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Title: Pulsar timing can constrain primordial black holes in the LIGO mass window

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Journal Article: Publisher's Accepted Manuscript
Journal Name:
Physical Review D
Additional Journal Information:
Journal Volume: 95; Journal Issue: 2; Related Information: CHORUS Timestamp: 2017-01-12 13:13:43; Journal ID: ISSN 2470-0010
American Physical Society
Country of Publication:
United States

Citation Formats

Schutz, Katelin, and Liu, Adrian. Pulsar timing can constrain primordial black holes in the LIGO mass window. United States: N. p., 2017. Web. doi:10.1103/PhysRevD.95.023002.
Schutz, Katelin, & Liu, Adrian. Pulsar timing can constrain primordial black holes in the LIGO mass window. United States. doi:10.1103/PhysRevD.95.023002.
Schutz, Katelin, and Liu, Adrian. Wed . "Pulsar timing can constrain primordial black holes in the LIGO mass window". United States. doi:10.1103/PhysRevD.95.023002.
title = {Pulsar timing can constrain primordial black holes in the LIGO mass window},
author = {Schutz, Katelin and Liu, Adrian},
abstractNote = {},
doi = {10.1103/PhysRevD.95.023002},
journal = {Physical Review D},
number = 2,
volume = 95,
place = {United States},
year = {Wed Jan 11 00:00:00 EST 2017},
month = {Wed Jan 11 00:00:00 EST 2017}

Journal Article:
Free Publicly Available Full Text
Publisher's Version of Record at 10.1103/PhysRevD.95.023002

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Cited by: 13works
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  • Cited by 8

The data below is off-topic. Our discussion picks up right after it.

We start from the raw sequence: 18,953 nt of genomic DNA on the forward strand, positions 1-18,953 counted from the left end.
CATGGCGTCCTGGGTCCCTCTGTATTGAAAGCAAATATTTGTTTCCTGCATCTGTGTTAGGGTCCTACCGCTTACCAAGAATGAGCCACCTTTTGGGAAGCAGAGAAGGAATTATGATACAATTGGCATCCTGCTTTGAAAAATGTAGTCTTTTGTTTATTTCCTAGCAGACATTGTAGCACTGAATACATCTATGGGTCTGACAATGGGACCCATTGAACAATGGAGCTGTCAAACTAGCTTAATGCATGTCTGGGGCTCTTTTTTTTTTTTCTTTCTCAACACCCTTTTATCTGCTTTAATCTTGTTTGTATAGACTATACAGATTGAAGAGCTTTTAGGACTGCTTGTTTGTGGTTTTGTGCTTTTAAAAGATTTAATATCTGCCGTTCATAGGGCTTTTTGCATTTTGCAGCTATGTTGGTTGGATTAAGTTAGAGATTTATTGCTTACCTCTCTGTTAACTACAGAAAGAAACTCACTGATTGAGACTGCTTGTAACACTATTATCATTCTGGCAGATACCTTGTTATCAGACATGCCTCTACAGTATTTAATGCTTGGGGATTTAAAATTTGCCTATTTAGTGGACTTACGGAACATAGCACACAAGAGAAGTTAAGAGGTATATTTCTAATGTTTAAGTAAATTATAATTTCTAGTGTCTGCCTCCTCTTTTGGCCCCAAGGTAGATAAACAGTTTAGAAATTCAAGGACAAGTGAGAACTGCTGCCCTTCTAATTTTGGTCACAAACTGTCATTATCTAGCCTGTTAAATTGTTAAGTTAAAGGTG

• LIGO's discovery of a gravitational wave from two merging black holes (BHs) of similar masses rekindled suggestions that primordial BHs (PBHs) make up the dark matter (DM). If so, PBHs would add a Poissonian isocurvature density fluctuation component to the inflation-produced adiabatic density fluctuations. For LIGO's BH parameters, this extra component would dominate the small-scale power responsible for collapse of early DM halos at z ≳ 10, where first luminous sources formed. We quantify the resultant increase in high- z abundances of collapsed halos that are suitable for producing the first generation of stars and luminous sources. The significantly increasedmore » abundance of the early halos would naturally explain the observed source-subtracted near-IR cosmic infrared background (CIB) fluctuations, which cannot be accounted for by known galaxy populations. For LIGO's BH parameters, this increase is such that the observed CIB fluctuation levels at 2–5 μ m can be produced if only a tiny fraction of baryons in the collapsed DM halos forms luminous sources. Gas accretion onto these PBHs in collapsed halos, where first stars should also form, would straightforwardly account for the observed high coherence between the CIB and unresolved cosmic X-ray background in soft X-rays. We discuss modifications possibly required in the processes of first star formation if LIGO-type BHs indeed make up the bulk or all of DM. The arguments are valid only if the PBHs make up all, or at least most, of DM, but at the same time the mechanism appears inevitable if DM is made of PBHs.« less